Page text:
“I would like to thank the Baker-Polito Administration for supporting local trail programs through the 2020 MassTrails Grants Program,” said State Representative Frank Moran (D-Lawrence). “I am joyful to learn that Groundwork Lawrence has been awarded this grant which will allow them to continue their work in increasing access to the Merrimack River Trail for all residents of the Commonwealth. The 17th Essex District will benefit substantially from this grant, given that it will bring more connectivity to all three communities: Lawrence, Andover and Methuen.”
“Funding and maintaining our local trails and paths, especially at a time when it can be hard to get out of the house, is crucial to communities we serve,” said State Representative Josh Cutler (D-Pembroke). “Thanks to grants like MassTrails and the Baker Administration, Hanson can help foster outdoor recreation for its’ citizens to enjoy.”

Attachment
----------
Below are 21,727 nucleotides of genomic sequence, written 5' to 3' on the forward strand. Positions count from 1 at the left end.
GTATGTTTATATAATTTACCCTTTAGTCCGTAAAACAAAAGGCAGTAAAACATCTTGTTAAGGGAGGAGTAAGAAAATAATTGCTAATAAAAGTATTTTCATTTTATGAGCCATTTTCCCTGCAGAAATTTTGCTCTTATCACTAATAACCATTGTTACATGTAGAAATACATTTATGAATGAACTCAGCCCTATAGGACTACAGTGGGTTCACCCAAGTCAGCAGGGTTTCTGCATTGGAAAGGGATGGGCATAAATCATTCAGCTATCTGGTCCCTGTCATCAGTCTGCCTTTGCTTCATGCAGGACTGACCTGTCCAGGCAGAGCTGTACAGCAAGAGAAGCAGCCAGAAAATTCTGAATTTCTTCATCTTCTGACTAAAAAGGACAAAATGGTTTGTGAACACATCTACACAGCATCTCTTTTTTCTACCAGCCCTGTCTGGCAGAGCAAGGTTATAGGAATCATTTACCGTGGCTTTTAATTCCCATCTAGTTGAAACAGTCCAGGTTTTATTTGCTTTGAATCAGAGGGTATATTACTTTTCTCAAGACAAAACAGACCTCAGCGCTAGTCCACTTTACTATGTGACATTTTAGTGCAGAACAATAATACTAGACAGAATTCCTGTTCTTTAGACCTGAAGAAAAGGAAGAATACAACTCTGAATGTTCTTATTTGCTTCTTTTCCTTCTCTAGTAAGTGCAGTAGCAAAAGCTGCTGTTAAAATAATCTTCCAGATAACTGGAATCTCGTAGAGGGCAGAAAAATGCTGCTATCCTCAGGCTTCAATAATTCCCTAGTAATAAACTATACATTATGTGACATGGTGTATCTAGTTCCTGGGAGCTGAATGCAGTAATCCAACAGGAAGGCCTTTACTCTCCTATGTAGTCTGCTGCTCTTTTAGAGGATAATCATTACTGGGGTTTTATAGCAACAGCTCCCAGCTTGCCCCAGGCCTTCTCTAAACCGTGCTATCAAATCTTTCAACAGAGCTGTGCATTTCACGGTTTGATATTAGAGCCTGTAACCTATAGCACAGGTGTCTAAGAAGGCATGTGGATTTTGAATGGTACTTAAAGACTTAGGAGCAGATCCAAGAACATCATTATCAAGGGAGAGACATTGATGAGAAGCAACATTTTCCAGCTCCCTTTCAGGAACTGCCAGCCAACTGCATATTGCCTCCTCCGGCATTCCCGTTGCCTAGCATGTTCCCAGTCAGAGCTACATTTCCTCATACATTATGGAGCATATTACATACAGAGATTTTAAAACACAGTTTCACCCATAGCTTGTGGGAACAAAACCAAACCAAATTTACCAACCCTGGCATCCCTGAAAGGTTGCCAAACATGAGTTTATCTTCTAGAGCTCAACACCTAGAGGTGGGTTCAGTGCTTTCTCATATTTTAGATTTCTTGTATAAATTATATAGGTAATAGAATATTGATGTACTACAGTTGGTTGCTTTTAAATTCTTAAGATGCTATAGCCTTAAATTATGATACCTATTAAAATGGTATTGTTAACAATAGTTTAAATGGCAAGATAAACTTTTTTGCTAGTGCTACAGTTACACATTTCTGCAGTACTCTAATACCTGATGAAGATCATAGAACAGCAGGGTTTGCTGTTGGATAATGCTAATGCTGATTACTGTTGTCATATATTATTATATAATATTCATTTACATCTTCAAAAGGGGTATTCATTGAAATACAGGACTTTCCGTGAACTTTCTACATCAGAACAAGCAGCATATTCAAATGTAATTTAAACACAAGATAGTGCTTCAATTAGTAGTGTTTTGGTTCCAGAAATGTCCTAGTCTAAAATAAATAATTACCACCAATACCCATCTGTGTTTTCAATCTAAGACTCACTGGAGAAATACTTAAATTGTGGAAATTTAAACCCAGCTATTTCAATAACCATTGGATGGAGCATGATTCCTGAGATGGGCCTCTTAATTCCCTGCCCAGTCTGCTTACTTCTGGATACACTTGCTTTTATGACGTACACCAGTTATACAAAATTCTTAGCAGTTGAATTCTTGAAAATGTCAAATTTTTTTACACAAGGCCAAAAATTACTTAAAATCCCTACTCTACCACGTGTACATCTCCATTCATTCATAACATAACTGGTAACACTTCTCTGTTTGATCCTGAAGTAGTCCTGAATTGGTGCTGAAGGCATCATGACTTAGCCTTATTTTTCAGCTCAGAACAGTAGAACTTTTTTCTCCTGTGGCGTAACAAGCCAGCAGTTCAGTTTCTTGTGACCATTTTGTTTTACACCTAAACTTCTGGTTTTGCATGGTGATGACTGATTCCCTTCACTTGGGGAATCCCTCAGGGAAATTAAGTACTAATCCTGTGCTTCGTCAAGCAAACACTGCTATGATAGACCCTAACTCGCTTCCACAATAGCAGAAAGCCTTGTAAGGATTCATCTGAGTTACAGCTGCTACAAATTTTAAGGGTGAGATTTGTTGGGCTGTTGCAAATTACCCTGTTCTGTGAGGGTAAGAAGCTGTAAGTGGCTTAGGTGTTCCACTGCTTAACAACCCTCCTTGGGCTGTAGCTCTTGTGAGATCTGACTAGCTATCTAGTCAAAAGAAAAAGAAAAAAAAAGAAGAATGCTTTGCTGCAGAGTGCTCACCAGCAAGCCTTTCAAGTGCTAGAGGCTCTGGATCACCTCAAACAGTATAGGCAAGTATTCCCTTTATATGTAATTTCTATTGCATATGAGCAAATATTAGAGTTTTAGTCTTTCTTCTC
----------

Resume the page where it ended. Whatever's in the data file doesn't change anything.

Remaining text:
“The people of Clinton take great pride in the town’s surrounding natural beauty,” said State Representative Harold Naughton (D-Clinton). “The parks and trails are treasured by locals and visitors alike, and I am thrilled that the Commonwealth is investing in the spaces that make our community such a special place to live.”
“I am excited to learn that Ashland has received a grant through the Department of Conservation and Recreation’s MassTrails program,” said State Representative Jack Patrick Lewis (D-Framingham). “I am grateful to the Baker-Polito Administration and Commissioner Montgomery for their further support to enhance and expand Ashland’s vibrant trails.”